TJong@TracyJongLawFirm.com

Facebook: Tracy Jong Law Firm

Twitter:      @TJLawFirm

LinkedIn:   Tracy Jong

Tracy Jong Law Firm

 

Posted in Hot Topics: Liquor Law & Licensing, Liquor Stores, Microbreweries & Microdistilleries, Restaurants, Wineries | Tagged , , , , , | Leave a comment

What to do if your building has more than one legal address

The Authority is now requiring that the address appearing on the license, bond and lease match the 911 system and the deed for the property. This can be confusing when it differs from the mailing address for the leased premises.

Let’s look at an example. A corner multiple unit commercial building in Canandaigua has two street level commercial retail units along Beeman Street, 5 and 7 Beeman Street and one street level commercial retail unit along Main Street, 195 Main Street. It also has several residential apartment units on the second floor 6A, 6B and 6C. In this situation, the lease, bond and licensed premises must be “5-7 Beeman Street; 195 Main Street” as recited on the deed.

Let’s look at another example. A downtown multiple unit commercial building in LeRoy has two street level commercial retail units at  7 and 9 Main Street. The deed for the building lists the property as  7, 9, 11, and 13 Main Street. It also has several residential apartment units on the second floor. The street address for 7 Main Street will be a farm brewery. The street address at 9 Main Street will be an adjacent restaurant. In this situation, the lease, bond and licensed premises must be “7-13 Main Street, unit 7 Main Street” for the brewery and “7-13 Main Street, unit 9 Main Street” for the restaurant.

If the building has more than one legal address, the Authority requests that applicants additionally submit one or more of the following supporting documents with the original application:

  • All property tax bills for the building
  • Letter from 911 system verifying the address(es) in its system for the building as a whole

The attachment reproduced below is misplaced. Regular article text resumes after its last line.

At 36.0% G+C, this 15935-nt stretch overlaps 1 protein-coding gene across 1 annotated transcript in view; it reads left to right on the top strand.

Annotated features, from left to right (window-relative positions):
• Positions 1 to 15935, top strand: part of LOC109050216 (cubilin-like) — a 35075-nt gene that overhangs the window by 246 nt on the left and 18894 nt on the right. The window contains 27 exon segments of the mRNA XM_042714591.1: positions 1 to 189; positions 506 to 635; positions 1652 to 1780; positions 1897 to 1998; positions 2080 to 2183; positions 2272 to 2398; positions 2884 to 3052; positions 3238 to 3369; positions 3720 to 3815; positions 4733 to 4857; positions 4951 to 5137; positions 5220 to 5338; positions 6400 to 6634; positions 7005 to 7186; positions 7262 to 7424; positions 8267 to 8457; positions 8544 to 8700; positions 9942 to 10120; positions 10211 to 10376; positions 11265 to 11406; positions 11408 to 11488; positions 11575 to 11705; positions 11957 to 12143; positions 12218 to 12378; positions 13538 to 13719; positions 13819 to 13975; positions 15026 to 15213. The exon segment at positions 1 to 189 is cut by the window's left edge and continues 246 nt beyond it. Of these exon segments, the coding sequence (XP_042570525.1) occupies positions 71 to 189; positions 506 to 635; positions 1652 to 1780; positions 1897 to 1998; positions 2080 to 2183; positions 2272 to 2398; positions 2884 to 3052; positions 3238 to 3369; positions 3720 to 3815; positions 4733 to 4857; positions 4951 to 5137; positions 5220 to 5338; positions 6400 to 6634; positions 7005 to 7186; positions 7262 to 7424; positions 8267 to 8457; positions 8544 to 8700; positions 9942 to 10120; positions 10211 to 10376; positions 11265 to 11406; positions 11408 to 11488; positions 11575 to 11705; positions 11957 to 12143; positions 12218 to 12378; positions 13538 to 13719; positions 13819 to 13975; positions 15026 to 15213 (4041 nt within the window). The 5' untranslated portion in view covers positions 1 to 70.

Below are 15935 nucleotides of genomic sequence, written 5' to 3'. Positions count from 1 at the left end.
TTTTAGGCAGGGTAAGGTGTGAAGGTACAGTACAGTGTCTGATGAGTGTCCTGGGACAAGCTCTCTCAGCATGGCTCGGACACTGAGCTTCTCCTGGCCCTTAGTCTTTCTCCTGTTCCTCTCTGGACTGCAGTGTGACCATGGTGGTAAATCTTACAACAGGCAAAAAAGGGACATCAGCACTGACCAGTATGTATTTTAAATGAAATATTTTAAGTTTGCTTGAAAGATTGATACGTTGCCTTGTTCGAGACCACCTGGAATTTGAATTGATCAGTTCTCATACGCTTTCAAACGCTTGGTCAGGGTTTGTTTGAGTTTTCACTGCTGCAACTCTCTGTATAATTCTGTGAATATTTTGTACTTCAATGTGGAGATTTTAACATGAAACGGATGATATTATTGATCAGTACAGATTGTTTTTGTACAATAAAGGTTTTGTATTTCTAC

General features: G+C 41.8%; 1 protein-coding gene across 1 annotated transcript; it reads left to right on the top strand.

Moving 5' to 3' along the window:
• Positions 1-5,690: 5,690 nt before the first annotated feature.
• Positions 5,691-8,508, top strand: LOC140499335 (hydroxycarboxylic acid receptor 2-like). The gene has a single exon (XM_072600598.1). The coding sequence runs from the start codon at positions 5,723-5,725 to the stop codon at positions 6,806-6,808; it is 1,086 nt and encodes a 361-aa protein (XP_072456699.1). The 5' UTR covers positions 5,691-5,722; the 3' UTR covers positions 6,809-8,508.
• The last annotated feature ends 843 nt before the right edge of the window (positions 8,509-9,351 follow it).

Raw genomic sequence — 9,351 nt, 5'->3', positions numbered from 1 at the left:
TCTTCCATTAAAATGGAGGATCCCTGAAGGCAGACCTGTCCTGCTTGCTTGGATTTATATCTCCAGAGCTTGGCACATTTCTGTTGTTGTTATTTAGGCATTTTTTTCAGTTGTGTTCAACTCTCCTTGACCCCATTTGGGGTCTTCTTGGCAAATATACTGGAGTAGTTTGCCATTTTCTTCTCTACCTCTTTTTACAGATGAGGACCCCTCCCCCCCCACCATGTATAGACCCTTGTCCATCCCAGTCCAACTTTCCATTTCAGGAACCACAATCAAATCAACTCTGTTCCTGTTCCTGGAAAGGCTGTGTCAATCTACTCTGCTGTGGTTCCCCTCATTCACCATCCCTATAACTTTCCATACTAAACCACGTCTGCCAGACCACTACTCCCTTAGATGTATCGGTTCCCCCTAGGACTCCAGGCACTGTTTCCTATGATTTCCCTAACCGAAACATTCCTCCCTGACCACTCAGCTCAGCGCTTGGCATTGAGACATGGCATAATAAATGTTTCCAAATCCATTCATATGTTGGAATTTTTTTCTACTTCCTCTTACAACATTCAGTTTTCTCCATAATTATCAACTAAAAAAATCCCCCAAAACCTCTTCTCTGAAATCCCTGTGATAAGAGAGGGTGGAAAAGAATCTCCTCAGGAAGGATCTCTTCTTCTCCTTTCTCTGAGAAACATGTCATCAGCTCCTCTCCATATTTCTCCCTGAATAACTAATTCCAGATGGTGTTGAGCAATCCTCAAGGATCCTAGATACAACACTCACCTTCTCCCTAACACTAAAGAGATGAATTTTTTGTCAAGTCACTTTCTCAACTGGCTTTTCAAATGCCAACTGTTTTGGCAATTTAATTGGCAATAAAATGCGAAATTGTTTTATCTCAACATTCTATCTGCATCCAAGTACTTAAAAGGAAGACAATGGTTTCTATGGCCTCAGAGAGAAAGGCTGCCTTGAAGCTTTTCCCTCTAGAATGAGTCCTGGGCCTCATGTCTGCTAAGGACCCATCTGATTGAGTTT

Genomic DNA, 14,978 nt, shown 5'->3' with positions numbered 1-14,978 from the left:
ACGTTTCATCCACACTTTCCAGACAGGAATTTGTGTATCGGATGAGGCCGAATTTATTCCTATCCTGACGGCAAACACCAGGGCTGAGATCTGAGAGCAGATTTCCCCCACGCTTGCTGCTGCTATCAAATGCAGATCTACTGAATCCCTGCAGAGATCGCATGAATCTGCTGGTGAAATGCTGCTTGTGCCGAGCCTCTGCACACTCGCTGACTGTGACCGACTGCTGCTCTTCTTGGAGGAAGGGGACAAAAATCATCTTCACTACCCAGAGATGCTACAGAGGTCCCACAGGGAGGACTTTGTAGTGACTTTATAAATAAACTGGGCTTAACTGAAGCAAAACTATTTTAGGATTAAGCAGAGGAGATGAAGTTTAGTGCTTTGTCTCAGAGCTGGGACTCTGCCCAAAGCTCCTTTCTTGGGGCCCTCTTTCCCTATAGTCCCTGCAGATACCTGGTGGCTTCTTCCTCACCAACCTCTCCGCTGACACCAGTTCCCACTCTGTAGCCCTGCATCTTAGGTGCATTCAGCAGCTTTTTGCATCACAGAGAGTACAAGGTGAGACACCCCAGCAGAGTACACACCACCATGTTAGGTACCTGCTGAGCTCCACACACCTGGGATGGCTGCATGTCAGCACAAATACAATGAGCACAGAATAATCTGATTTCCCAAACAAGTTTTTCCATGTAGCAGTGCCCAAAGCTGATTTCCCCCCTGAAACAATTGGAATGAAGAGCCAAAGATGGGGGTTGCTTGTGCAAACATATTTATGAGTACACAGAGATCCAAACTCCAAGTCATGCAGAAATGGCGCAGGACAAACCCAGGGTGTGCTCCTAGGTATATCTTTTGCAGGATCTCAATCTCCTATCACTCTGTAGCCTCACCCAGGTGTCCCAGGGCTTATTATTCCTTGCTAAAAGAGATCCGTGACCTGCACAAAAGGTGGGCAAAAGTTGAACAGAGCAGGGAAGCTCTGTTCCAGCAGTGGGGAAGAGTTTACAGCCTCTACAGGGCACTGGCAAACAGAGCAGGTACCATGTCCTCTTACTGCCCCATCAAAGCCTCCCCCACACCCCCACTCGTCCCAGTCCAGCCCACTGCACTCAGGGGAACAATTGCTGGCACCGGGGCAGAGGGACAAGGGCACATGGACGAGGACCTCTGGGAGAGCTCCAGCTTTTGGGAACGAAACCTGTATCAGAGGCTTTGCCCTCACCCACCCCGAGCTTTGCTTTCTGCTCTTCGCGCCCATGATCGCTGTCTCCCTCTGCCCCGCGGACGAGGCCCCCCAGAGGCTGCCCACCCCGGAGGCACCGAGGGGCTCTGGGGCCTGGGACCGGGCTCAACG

• Deed for the building
  • Letter from the Post Office verifying mailing addresses associated with the building

The Examiner may request additional documentation at his or her discretion.

 

 

 

 

 

            Tracy_JongAbout Tracy Jong

Tracy Jong has been an attorney for more than 20 years,      representing restaurants, bars, and craft beverage manufacturers in a wide array of legal matters. She is also a licensed patent attorney.

Her book Everything You Need To Know About Obtaining and Maintaining a New York Retail Liquor License: The Definitive Guide to Navigating the State Liquor Authority will be available next month on Amazon.com as a softcover and Kindle e-book.

Her legal column is available in The Equipped Brewer, a publication giving business advice, trends, and vendor reviews to help craft breweries, cideries, distilleries and wineries build brands and succeed financially.

She also maintains a website and blog with practical information on legal and business issues affecting the industry. Follow her, sign up for her free firm app or monthly newsletter.

www.TracyJongLawFirm.com

TJong@TracyJongLawFirm.com

Facebook: Tracy Jong Law Firm

Twitter:      @TJLawFirm

LinkedIn:   Tracy Jong

Tracy Jong Law Firm

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Rochester rated number 10 in America for female entrepreneurs- five reasons I agree.

A small business lending group, Merchant Cash USA, ranked Rochester a great city for female small business owners, sharing the top ten with Portland, San Antonio, Atlanta, Houston and Raleigh. For many of us women- owned Rochester businesses, this is no secret. Let me share some of the reasons my business lives this fact every day.

  1. There are so many resources to help small businesses right here in Rochester. We have world-class talent at our doorstep. Whatever you need, I’ll bet you’ll find it here in town.
  2. We are lucky to have strong business coaching services and groups like TAB and Vistage. I did not know what a business coach was or that I could benefit from one until a colleague convinced me to give it a try. Now I couldn’t imagine facing business challenges without the help of other business owners and a professional coach as my accountability partner.
  3.  There is support for female business leaders. If you are good at what you do, there is opportunity. Being female won’t hold you back in Rochester.
  4. There are strong networking and professional groups waiting for your involvement. These are not just places to potentially get business, they are places to meet like-minded individuals and people you can call on when you face a particularly difficult challenge or when you want to run an idea past someone to check your sanity.
  5. There is room for women and businesses of all sizes and shapes. I genuinely mean that you can be successful just for being good at what you do- no need for pretense; you can work from home or have a virtual business and be as successful as businesses with brick and mortar storefronts. You can look like someone who just left the salon or be a middle-aged mother and still attract business because of your skills.

If you have been considering starting a business, there is no time like the present. Hey, if you need help, give me a call. Been there. Done that.